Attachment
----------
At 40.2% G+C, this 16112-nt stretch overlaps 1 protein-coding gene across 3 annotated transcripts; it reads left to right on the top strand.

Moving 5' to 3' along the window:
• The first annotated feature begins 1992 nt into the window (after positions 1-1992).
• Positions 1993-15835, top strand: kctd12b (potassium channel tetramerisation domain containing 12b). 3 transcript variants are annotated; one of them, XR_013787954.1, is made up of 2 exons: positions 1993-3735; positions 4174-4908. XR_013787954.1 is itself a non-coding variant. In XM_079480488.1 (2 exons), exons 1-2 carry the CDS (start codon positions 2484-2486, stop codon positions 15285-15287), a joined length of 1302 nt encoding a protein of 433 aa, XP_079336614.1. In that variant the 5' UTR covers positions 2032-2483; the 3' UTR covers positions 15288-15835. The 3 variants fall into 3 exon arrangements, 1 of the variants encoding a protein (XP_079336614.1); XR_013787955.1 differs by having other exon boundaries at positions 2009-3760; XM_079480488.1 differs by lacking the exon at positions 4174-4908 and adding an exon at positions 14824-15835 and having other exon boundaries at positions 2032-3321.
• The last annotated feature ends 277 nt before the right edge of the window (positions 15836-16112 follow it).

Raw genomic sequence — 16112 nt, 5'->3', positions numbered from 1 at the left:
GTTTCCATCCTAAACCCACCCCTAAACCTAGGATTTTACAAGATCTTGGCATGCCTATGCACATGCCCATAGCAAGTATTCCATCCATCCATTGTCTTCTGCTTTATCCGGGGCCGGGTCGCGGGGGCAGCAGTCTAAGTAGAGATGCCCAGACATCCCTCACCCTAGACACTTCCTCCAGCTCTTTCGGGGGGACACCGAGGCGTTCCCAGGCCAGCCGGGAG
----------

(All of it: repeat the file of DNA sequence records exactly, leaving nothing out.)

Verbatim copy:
At 40.2% G+C, this 16112-nt stretch overlaps 1 protein-coding gene across 3 annotated transcripts; it reads left to right on the top strand.

Moving 5' to 3' along the window:
• The first annotated feature begins 1992 nt into the window (after positions 1-1992).
• Positions 1993-15835, top strand: kctd12b (potassium channel tetramerisation domain containing 12b). 3 transcript variants are annotated; one of them, XR_013787954.1, is made up of 2 exons: positions 1993-3735; positions 4174-4908. XR_013787954.1 is itself a non-coding variant. In XM_079480488.1 (2 exons), exons 1-2 carry the CDS (start codon positions 2484-2486, stop codon positions 15285-15287), a joined length of 1302 nt encoding a protein of 433 aa, XP_079336614.1. In that variant the 5' UTR covers positions 2032-2483; the 3' UTR covers positions 15288-15835. The 3 variants fall into 3 exon arrangements, 1 of the variants encoding a protein (XP_079336614.1); XR_013787955.1 differs by having other exon boundaries at positions 2009-3760; XM_079480488.1 differs by lacking the exon at positions 4174-4908 and adding an exon at positions 14824-15835 and having other exon boundaries at positions 2032-3321.
• The last annotated feature ends 277 nt before the right edge of the window (positions 15836-16112 follow it).

Raw genomic sequence — 16112 nt, 5'->3', positions numbered from 1 at the left:
GTTTCCATCCTAAACCCACCCCTAAACCTAGGATTTTACAAGATCTTGGCATGCCTATGCACATGCCCATAGCAAGTATTCCATCCATCCATTGTCTTCTGCTTTATCCGGGGCCGGGTCGCGGGGGCAGCAGTCTAAGTAGAGATGCCCAGACATCCCTCACCCTAGACACTTCCTCCAGCTCTTTCGGGGGGACACCGAGGCGTTCCCAGGCCAGCCGGGAG